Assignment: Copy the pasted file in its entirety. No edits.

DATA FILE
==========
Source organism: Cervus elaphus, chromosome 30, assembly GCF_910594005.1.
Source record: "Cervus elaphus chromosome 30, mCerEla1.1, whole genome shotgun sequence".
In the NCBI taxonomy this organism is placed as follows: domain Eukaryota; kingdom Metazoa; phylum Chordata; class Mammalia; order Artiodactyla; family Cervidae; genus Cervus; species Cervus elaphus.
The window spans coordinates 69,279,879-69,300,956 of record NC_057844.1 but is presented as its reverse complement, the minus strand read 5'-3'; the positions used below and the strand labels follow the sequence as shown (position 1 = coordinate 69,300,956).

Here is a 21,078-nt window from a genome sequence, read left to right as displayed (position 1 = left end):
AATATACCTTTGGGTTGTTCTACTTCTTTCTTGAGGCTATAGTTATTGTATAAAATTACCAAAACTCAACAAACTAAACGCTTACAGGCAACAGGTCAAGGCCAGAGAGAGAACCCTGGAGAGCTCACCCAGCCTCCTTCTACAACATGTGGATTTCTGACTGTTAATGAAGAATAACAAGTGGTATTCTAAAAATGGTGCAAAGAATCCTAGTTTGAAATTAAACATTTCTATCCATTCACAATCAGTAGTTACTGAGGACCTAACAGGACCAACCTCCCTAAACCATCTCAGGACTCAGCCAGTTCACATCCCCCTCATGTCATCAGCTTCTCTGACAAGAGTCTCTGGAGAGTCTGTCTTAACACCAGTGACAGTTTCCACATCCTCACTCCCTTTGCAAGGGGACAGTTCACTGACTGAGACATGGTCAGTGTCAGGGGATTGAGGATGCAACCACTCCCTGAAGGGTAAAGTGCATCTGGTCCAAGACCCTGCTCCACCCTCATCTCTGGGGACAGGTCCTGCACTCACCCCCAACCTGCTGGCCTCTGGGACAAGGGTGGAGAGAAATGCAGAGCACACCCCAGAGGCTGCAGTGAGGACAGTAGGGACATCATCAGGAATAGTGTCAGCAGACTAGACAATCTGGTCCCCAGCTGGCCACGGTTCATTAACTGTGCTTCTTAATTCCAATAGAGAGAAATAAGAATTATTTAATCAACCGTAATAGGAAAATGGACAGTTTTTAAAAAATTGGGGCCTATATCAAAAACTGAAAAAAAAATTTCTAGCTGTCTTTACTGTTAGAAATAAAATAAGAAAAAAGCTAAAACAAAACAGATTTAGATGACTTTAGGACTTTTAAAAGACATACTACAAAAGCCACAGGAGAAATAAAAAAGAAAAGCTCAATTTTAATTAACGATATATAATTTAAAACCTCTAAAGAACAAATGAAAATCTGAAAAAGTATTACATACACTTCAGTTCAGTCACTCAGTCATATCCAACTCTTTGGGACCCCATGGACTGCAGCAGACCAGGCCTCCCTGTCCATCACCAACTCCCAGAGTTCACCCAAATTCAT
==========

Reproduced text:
Source organism: Cervus elaphus, chromosome 30, assembly GCF_910594005.1.
Source record: "Cervus elaphus chromosome 30, mCerEla1.1, whole genome shotgun sequence".
In the NCBI taxonomy this organism is placed as follows: domain Eukaryota; kingdom Metazoa; phylum Chordata; class Mammalia; order Artiodactyla; family Cervidae; genus Cervus; species Cervus elaphus.
The window spans coordinates 69,279,879-69,300,956 of record NC_057844.1 but is presented as its reverse complement, the minus strand read 5'-3'; the positions used below and the strand labels follow the sequence as shown (position 1 = coordinate 69,300,956).

Here is a 21,078-nt window from a genome sequence, read left to right as displayed (position 1 = left end):
AATATACCTTTGGGTTGTTCTACTTCTTTCTTGAGGCTATAGTTATTGTATAAAATTACCAAAACTCAACAAACTAAACGCTTACAGGCAACAGGTCAAGGCCAGAGAGAGAACCCTGGAGAGCTCACCCAGCCTCCTTCTACAACATGTGGATTTCTGACTGTTAATGAAGAATAACAAGTGGTATTCTAAAAATGGTGCAAAGAATCCTAGTTTGAAATTAAACATTTCTATCCATTCACAATCAGTAGTTACTGAGGACCTAACAGGACCAACCTCCCTAAACCATCTCAGGACTCAGCCAGTTCACATCCCCCTCATGTCATCAGCTTCTCTGACAAGAGTCTCTGGAGAGTCTGTCTTAACACCAGTGACAGTTTCCACATCCTCACTCCCTTTGCAAGGGGACAGTTCACTGACTGAGACATGGTCAGTGTCAGGGGATTGAGGATGCAACCACTCCCTGAAGGGTAAAGTGCATCTGGTCCAAGACCCTGCTCCACCCTCATCTCTGGGGACAGGTCCTGCACTCACCCCCAACCTGCTGGCCTCTGGGACAAGGGTGGAGAGAAATGCAGAGCACACCCCAGAGGCTGCAGTGAGGACAGTAGGGACATCATCAGGAATAGTGTCAGCAGACTAGACAATCTGGTCCCCAGCTGGCCACGGTTCATTAACTGTGCTTCTTAATTCCAATAGAGAGAAATAAGAATTATTTAATCAACCGTAATAGGAAAATGGACAGTTTTTAAAAAATTGGGGCCTATATCAAAAACTGAAAAAAAAATTTCTAGCTGTCTTTACTGTTAGAAATAAAATAAGAAAAAAGCTAAAACAAAACAGATTTAGATGACTTTAGGACTTTTAAAAGACATACTACAAAAGCCACAGGAGAAATAAAAAAGAAAAGCTCAATTTTAATTAACGATATATAATTTAAAACCTCTAAAGAACAAATGAAAATCTGAAAAAGTATTACATACACTTCAGTTCAGTCACTCAGTCATATCCAACTCTTTGGGACCCCATGGACTGCAGCAGACCAGGCCTCCCTGTCCATCACCAACTCCCAGAGTTCACCCAAATTCAT